Even before the coronavirus pandemic, an estimated 185 million people worldwide didn’t have enough food to live healthy lives. Now, just a year later, approximately 296 million face starvation, with developing countries such as Uganda the hardest hit.
That’s why, shortly after the pandemic began, Ugandan staff of the Iowa State University-Uganda Center for Sustainable Rural Livelihoods who work every day to carry out the center’s programs in the Kamuli District, pivoted from their normal job responsibilities to ensure hunger didn’t get a stronger foothold.
Iowa State is deploying a student-invented, pedal-powered grain machine to clean maize at schools in Uganda.
Meet team Uganda: Iowa State student Roman Kiefer (left), Global Professor Gail Nonnecke (center), and Makerere University graduate and Iowa State graduate student Shillah Kwikiiriza (right). Photo taken prior to pandemic.
Iowa State and Makerere University spread future-focused practices in agriculture, the environment, health and energy to improve lives in Uganda.
Because of the partnership built over the years, when the pandemic left access to agricultural inputs out of rural farmers’ reach, program staff, with support from Iowa State, were able to procure and deliver soy, amaranth, millet and maize seed to farmers in need. Along with follow-up visits by field specialists to ensure that crops took hold, the established relationships the program has built with these communities is helping them bridge the gap between resiliency and recovery.
The effort is simply one more example of an effective land-grant university alliance, supported by trusted relationships that program leaders forged over 15 years of working with local partners.
Results that matter
The foundation of this alliance are student teams from Iowa State and Makerere University – Iowa State’s partner in Kampala, Uganda – who take part in six-week and semester-long service-learning programs. The student teams lead projects on topics such as nutrition, school lunches and school gardens; crop management and livestock integration; and youth and adult entrepreneurship. They also learn valuable agriculture-related skills while improving as leaders and teachers.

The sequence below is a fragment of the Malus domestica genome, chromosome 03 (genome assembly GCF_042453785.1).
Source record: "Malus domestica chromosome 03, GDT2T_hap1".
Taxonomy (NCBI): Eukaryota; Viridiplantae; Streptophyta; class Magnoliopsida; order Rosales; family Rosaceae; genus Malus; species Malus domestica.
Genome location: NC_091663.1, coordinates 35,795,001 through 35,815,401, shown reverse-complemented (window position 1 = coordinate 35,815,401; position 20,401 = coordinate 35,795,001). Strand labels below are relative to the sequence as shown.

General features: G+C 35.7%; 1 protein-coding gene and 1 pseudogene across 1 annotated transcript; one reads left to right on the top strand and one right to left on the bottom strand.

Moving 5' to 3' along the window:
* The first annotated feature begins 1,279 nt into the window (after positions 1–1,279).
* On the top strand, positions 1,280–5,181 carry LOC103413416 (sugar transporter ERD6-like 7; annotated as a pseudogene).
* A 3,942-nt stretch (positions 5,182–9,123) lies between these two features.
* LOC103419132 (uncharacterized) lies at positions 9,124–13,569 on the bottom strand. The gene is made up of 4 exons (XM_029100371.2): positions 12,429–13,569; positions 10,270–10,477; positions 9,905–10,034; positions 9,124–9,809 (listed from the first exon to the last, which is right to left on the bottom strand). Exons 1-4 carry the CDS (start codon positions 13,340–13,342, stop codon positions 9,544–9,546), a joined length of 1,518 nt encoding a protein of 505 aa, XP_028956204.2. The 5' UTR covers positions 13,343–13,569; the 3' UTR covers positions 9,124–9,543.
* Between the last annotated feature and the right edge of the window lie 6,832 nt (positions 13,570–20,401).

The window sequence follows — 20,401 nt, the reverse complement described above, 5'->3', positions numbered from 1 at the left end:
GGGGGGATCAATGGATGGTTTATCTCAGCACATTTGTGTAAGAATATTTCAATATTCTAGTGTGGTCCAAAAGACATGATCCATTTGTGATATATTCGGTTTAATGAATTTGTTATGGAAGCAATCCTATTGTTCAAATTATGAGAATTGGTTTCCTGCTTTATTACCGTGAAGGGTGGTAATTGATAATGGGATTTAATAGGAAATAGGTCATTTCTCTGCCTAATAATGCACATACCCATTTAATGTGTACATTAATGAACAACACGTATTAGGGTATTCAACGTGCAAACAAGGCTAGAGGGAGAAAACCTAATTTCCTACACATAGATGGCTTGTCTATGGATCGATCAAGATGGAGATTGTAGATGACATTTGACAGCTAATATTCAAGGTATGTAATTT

Roman Kiefer, an Iowa State senior in global resource systems who traveled to Uganda in 2019, taught agriculture to primary-school-age children, as well as helped plant a guava grove near the school.
“I had always wanted to go to Uganda. I wanted to work on sustainable development, to understand the whole system of resources,” Kiefer said. In planting the guava grove, “I learned you can’t take anything for granted here. You can’t just plant something in Ugandan soil, like you can in Iowa soil, and have it grow.”
— Shillah Kwikiiriza, Makerere University graduate and now an Iowa State graduate student
For the Makerere University students, their participation can open additional educational doors – for example, funding senior design projects for Makerere agricultural engineering students. One student’s pedal-powered grain cleaner is now being used to clean maize, common beans and grain amaranth, which are grown at schools throughout the district for the school lunch program.
Eyes opened, lives changed
As much as the Makerere University and Iowa State students are part of building sustainable Ugandan communities over the long term, they are also changed by their experience.
Shillah Kwikiiriza was studying agriculture at Makerere University when she enrolled in the service-learning program at CSRL. “My work with Ugandans in Kamuli has been this precious thing I can hold in my hand,” she said. “It changed me as a person. I felt myself grow.”
Kwikiiriza, now a graduate student in horticulture at Iowa State, had to remain in Ames during the pandemic, but she’s been able to check in with the mothers she worked with. “Some have sewing machines and can make their own masks. They are digging and growing things.”
“Each year, I see the transformation in students,” said Gail Nonnecke, Global Professor in Global Resource Systems. “After working in Kamuli community schools, Iowa State and Makerere University students better understand the extraordinary opportunity they have to complete a university education, and they are determined to make the best use of their degree. Their journey in Uganda changes their perspective and they strive to achieve their potential, as future leaders and global citizens, to create a sustainable world.”
“Innovative thinking is a part of me now,” Kwikiiriza said. “I wake up with the challenge of what can we do differently, better.”